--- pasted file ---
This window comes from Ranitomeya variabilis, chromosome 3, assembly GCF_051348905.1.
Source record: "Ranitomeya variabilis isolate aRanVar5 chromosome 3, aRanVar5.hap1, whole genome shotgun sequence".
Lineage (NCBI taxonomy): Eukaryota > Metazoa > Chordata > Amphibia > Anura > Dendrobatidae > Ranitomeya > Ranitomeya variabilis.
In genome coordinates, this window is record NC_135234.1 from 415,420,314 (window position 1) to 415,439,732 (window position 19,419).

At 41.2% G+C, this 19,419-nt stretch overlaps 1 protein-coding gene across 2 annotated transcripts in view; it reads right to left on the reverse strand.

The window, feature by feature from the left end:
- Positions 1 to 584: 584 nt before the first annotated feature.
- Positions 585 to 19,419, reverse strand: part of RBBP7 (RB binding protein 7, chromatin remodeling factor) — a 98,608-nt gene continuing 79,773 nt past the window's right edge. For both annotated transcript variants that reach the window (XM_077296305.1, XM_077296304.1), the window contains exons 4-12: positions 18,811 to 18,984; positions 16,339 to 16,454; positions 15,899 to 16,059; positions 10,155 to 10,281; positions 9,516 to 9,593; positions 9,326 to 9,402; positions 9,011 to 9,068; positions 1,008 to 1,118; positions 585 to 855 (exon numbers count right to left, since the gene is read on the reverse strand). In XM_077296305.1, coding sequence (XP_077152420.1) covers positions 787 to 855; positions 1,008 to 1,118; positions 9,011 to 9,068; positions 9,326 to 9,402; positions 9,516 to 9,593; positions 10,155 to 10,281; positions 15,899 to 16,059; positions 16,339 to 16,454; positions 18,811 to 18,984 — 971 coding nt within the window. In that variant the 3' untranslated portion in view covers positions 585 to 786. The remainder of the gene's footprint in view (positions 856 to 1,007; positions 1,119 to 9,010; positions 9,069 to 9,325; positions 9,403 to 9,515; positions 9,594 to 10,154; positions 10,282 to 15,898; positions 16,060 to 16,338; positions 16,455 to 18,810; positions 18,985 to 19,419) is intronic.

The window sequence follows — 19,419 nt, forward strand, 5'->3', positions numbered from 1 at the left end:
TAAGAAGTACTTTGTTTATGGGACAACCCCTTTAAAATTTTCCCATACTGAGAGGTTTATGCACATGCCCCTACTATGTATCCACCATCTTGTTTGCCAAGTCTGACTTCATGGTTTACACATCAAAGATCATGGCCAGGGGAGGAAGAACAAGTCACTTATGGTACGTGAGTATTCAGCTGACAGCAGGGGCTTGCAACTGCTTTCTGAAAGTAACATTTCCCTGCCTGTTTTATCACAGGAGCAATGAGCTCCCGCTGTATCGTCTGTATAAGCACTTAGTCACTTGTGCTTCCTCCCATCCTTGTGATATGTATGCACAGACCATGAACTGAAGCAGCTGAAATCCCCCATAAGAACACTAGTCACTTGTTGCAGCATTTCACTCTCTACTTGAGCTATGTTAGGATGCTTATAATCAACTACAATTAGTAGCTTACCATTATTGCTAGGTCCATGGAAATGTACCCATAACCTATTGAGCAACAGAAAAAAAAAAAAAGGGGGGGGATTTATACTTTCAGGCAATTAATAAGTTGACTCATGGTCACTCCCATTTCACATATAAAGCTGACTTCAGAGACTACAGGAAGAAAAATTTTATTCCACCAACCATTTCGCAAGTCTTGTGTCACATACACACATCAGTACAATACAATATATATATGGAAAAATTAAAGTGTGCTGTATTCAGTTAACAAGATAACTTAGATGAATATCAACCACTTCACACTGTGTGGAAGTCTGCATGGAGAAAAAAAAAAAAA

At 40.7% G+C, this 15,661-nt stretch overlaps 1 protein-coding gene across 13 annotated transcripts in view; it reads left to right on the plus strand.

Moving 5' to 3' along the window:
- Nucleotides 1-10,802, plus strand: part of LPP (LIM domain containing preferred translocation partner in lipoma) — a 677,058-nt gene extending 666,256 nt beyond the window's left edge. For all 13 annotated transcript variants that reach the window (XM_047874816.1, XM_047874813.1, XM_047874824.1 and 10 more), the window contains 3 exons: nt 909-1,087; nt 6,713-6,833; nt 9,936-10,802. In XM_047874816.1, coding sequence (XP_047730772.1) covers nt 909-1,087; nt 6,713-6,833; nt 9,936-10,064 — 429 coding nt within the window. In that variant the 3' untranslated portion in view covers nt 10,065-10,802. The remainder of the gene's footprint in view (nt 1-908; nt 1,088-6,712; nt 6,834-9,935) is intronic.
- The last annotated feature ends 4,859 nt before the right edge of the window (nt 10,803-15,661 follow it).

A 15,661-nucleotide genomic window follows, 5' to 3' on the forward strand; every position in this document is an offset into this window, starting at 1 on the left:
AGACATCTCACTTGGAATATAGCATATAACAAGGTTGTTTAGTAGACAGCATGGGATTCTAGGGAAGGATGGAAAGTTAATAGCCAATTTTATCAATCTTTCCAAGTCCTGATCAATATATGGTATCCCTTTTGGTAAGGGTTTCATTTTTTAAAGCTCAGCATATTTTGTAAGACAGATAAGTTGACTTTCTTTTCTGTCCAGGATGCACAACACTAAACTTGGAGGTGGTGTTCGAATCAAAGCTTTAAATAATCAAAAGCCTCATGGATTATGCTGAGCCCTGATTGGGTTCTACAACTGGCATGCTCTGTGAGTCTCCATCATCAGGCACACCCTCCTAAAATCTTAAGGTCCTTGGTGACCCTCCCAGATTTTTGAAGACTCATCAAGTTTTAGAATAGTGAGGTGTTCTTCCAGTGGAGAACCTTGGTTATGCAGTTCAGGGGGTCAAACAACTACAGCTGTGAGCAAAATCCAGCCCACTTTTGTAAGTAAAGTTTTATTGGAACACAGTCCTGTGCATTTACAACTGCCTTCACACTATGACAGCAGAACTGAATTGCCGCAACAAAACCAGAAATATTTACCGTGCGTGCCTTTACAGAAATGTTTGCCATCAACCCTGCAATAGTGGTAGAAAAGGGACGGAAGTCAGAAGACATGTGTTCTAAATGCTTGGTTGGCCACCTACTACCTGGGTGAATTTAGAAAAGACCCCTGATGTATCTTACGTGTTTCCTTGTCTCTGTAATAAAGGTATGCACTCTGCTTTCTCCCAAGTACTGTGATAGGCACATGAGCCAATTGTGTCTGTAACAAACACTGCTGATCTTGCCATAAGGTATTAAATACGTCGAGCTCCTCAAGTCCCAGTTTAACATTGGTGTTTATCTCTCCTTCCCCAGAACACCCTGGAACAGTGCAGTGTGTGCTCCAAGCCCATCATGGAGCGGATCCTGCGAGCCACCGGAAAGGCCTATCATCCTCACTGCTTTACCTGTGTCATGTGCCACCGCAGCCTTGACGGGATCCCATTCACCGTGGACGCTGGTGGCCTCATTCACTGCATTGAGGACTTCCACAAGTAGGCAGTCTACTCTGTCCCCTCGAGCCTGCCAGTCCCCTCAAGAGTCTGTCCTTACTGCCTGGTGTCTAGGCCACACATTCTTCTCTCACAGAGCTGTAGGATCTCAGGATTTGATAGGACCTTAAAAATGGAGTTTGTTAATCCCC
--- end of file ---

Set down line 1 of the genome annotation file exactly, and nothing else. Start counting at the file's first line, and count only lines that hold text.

This window comes from Ranitomeya variabilis, chromosome 3, assembly GCF_051348905.1.